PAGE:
There’s so much debate around attention spans, with the general consensus being that the influx of screens and new technology has significantly reduced our ability to focus. While the famous “attention span of a goldfish” theory has since been debunked, research by the University of California has found that in the space of 20 years, attention spans are now three-times shorter, and averaging at just 47 seconds.

If this is anything to go by, then there’s every chance I’ve lost some of you already! It presents a real challenge for comms teams and marketeers in delivering rich and impactful content.

However with the right content, written and structured in the right way, it is still possible to keep readers engaged. Below, we set out some of the challenges and the potential remedies.

Long-form is still king

On one hand, we’re being told how easily distracted we are and unable to focus for long periods of time. Yet on the other, it is widely known how long-form content is highly regarded by search platforms such as Google.

In fact, research of more than 20,000 keywords by SerpIQ revealed that the top 10 search results on Google averaged more than 2,000 words in length. It would certainly be impressive to read that in 47 seconds! The reason is though that when done properly, this content perfectly suits Google’s E-E-A-T algorithm (expertise, experience, authority, trustworthiness).

Long-form content is great for search engine optimisation (SEO), with the extra length providing the space to demonstrate knowledge and experience and properly unpack a subject in a useful and informative way. In addition, there is greater opportunity to include backlinks – which only increases authority, and it is well suited to be shared across social channels.

But how do we reconcile this with the shifting attention spans of our readers and website visitors? There’s no question that we as businesses, brands, agencies and marketeers have to up our game to ensure that are content is not only optimised for online and for search, but for our readers too.

After all, if attention spans were so short, three-hour movie epics such as Oppenheimer or Killers of Flower Moon would never see the light of day. Neither would a whole raft of riveting novels or series.

4 long-form wins for short attention spans

1. Frame value early

If you’d like a reader to invest in your content and stick with it until the end, you need to give them a reason to stay. It’s really important to set out early what value the reader is going to get from the content and follow through with it. In addition to front loading content, you can also provide a roadmap at the outset, explaining what the reader will learn or gain from the piece of content.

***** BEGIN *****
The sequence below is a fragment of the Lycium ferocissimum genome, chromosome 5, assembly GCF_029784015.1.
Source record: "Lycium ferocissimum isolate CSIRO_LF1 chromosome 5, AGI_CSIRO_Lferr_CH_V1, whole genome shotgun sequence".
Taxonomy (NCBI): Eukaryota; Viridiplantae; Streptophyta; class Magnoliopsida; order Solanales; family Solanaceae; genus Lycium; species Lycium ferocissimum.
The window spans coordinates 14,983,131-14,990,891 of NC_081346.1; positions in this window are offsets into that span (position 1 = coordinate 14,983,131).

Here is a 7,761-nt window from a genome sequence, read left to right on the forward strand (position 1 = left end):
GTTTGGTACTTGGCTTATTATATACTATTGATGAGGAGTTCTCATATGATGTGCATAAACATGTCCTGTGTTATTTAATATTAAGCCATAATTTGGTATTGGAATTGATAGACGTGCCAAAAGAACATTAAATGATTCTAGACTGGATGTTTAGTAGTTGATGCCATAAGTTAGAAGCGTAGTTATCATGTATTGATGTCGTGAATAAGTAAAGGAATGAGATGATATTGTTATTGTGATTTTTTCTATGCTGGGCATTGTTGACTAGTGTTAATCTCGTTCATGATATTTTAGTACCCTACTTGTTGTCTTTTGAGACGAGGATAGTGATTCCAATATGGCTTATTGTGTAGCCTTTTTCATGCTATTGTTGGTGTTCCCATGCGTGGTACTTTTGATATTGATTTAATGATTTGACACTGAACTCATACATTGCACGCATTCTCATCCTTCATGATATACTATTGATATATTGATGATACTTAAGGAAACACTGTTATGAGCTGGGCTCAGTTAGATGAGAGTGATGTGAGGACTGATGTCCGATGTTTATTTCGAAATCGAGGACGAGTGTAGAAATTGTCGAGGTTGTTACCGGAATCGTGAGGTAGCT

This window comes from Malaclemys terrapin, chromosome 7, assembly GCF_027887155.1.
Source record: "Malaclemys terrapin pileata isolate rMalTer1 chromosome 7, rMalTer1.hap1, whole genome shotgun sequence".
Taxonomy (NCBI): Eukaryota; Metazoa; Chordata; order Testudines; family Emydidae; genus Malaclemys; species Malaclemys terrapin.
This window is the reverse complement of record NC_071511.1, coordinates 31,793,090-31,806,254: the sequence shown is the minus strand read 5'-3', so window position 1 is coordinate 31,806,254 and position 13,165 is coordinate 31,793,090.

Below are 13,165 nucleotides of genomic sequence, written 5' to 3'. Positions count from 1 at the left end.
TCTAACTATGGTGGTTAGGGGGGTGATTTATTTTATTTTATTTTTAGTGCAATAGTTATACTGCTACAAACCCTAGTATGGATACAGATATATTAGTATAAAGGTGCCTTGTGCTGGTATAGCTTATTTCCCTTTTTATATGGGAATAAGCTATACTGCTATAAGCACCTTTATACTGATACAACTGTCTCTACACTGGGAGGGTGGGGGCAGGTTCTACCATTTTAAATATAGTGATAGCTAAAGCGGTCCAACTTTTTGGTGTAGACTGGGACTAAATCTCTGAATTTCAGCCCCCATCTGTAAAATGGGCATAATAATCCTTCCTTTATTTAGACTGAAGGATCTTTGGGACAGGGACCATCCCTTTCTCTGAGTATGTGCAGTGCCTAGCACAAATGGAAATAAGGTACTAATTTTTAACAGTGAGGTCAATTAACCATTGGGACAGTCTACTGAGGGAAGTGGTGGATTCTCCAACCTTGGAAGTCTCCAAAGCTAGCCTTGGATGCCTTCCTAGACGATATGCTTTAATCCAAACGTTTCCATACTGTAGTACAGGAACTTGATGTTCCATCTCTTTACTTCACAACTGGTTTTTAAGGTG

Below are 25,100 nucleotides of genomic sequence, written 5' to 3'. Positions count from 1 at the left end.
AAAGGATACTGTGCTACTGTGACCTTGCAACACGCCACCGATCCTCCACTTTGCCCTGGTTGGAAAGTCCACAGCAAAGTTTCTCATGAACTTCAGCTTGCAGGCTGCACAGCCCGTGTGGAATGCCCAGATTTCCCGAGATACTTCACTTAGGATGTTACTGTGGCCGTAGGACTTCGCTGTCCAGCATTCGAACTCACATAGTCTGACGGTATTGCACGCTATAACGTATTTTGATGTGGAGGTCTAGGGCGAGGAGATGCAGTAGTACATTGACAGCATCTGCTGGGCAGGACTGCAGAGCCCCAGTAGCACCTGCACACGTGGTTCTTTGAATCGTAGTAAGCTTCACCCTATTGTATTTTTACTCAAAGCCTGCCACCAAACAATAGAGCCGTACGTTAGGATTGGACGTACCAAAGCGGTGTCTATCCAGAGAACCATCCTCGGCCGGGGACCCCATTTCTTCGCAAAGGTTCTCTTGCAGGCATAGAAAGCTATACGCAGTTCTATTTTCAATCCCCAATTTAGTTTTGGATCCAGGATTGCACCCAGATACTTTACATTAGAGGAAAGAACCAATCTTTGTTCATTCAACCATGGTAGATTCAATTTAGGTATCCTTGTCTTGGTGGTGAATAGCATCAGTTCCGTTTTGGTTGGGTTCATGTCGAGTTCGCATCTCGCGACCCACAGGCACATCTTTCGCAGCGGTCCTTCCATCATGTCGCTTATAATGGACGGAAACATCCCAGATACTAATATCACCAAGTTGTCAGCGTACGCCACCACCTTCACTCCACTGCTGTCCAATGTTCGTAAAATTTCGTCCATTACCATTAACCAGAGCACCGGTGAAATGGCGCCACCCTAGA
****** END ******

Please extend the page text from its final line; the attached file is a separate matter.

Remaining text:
2. Make it easy to read

Just as important is making your content super accessible and easy to read. Massive blocks of text are not just unattractive and hard to read, but they are prone to being skimmed or skipped entirely. High quality long-form content combines short paragraphs and clear sub-headings. It can also include bullet points or lists such as this to break-up sections and draw the reader’s eye to bite-sized segments.

3. Answer a question

In many cases, a reader can be served your content by asking a question. Long-form content is a fantastic way to provide that answer in an authoritative and informative way. Another benefit of using short paragraphs is the opportunity for Google to serve your answer directly in the search results as a featured snippet. This answer can then expanded on further in the piece.

4. Avoid boilerplate or a ChatGPT greatest hits

High-quality, high value doesn’t have to mean highfalutin. It can be conversational and doesn’t have to be super corporate. If a blog or article feels like a company boilerplate or full or unnecessary jargon, it can quickly become a turn-off for readers. That’s not to say it shouldn’t follow a tone of voice or a brand’s messaging, but the balance has to be found. Also, if a reader wanted an AI mash-up, they would have asked ChatGPT themselves!

Match the message to the medium

Above all, content creators have to balance the preferences of search and ranking with the preferences of readers. Just because long-form is the go-to for the likes of Google, it doesn’t mean all comms must follow this format. If anything, long-form isn’t always the answer and should be one part of a broad content strategy which supports all types of topics and requirements.

As an example, I recently needed to change the order of pages in Microsoft Word – rock and roll I know! My instinct was to find the solution through Google and use a high ranking result to solve my query. However it didn’t. Not only did the fix not work, but the blog was a ranking exercise that quickly lost me in the history of not just Microsoft Word but the history of page formatting in the software. Do you see what I mean?

The first task in overcoming short attention spans is good quality content that is delivered in the most suitable way to provide real value.

Short form content most definitely has its place, whether it is providing a quick answer to a reader’s question, a brief overview of a topic or sharing the latest news and views. Away from written articles, there’s also infographics, webinars and video content which is a highly engaging and hugely popular way to share information.

If you managed to stay until the end, congratulations! Not only have you proven that your attention span is far better than that of a goldfish, but you have gained and understanding of how to generate impactful content that hopefully keeps the attention of readers and keeps them invested.